By Patricia Daukantas
To wind up OPN’s coverage of CLEO/QELS 2010, I would like to spotlight some of the interesting things that I didn’t get a chance to write about during the conference.
Weather Guy to Lidar Specialists: Please Help
A meteorologist at California State University at Chico (U.S.A.) presented a list of opportunities for lidar researchers to help improve his group’s technology for studying atmospheric aerosols.
Shane D. Mayor uses a direct-detection infrared lidar instrument dubbed REAL (for Raman-shifted Eye-safe Aerosol Lidar) to study how particulate matter moves with air currents. He has participated in several simulations of bacterial agent plumes – this knowledge could be important in the case of a biological weapons attack.
REAL operates at 1,543 nm, which Mayor said is in the “sweet spot” between shorter-wavelength retinal hazards and insufficient detector performance above 2 µm. The 1.5-µm zone also offers such desirable qualities as low molecular scattering, low background radiation from the sky, and compatibility with telecom components. Mayor and a colleague designed a Raman shifter for converting the REAL Nd:YAG laser output from 1,064 nm to 1,543 nm (Appl. Opt. 46, 2990).
Unfortunately, the flashlamps on REAL’s pump laser need replacement every 20 million shots or 23 days – at $200 each, that amounts to $6,350 per year, Mayor noted. Also, the CSU-Chico lidar setup requires a tractor-trailer for transportation, but Mayor’s goal is to shrink that down to fit in a more mobile van.
Mayor listed a number of ways that optical scientists could help improve REAL. They include:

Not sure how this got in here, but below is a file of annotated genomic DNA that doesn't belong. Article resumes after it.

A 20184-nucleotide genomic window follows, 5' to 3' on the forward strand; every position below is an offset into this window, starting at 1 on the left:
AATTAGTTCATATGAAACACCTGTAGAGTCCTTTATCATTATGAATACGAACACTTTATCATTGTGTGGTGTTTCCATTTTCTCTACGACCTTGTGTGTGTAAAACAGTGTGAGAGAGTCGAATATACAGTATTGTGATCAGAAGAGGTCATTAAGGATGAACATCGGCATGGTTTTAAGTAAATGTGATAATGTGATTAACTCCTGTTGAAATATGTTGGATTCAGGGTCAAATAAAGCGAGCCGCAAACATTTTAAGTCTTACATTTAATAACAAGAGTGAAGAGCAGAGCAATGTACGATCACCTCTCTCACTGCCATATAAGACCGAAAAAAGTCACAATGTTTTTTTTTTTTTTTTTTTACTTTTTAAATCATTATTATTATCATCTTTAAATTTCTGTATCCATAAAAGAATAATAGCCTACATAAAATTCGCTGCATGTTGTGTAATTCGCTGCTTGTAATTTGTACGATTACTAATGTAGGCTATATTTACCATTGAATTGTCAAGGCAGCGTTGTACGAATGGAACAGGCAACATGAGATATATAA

- Reduce or eliminate flashlamp replacement.
- Increase efficiency by reducing power consumption and waste heat.
- Further reduce the mass of the beam steering unit mirrors, which are now 14 kg each.
- Develop a high-precision pulse energy monitor that can measure shots to ± 1 percent.
- Figure out how to monitor beam divergence continuously on the fly.
What Makes Counterfeit Money Funny?
Can measuring the intrinsic fluorescence lifetime of U.S. paper money distinguish between phony bills and the real thing? Researchers from Yale University (U.S.A.) believe that this technique could be used for forensic identification of counterfeit money.
The key, according to biomedical engineers Michael J. Levene and Thomas Chia, is that the paper for all U.S. currency comes from a single source. Although the exact “recipe” for that paper is secret, it has a very consistent fluorescence lifetime “signature” that differs from that of other types of papers made from wood, cotton and linen pulp. U.S. currency ink is essentially non-fluorescent, although the serial numbers on bills scatter light. (Inks on some non-U.S. currency, like the Mexican 100-peso note, do fluoresce, so that could be important in detecting foreign fakes.)
The researchers used a custom-built two-photon microscope, with an excitation wavelength of 735 nm, to study U.S. currency – mostly $100 banknotes, since they are the highest-valued bills targeted by counterfeiters. (They also tested some lower denominations as a control group.) They also tested three kinds of counterfeit bills provided to them by investigators: digital scans onto printer paper, counterfeit bills printed on cotton-linen-blend paper, and so-called “bleached” low-denomination bills that were illicitly reprinted with a higher denomination.
Levene and Chia didn’t know the exact provenance of the counterfeit money. “They [investigators] don’t like us to hold onto the bills for more than a few hours and won’t tell us much about where they came from, and we’re not going to make our own,” Levene said.
All the genuine currency notes had consistent short- and long-lifetime components to their fluorescence. The printer-paper fakes had only the longer-lifetime component. Other counterfeit bills had noticeably shorter long-lifetime components.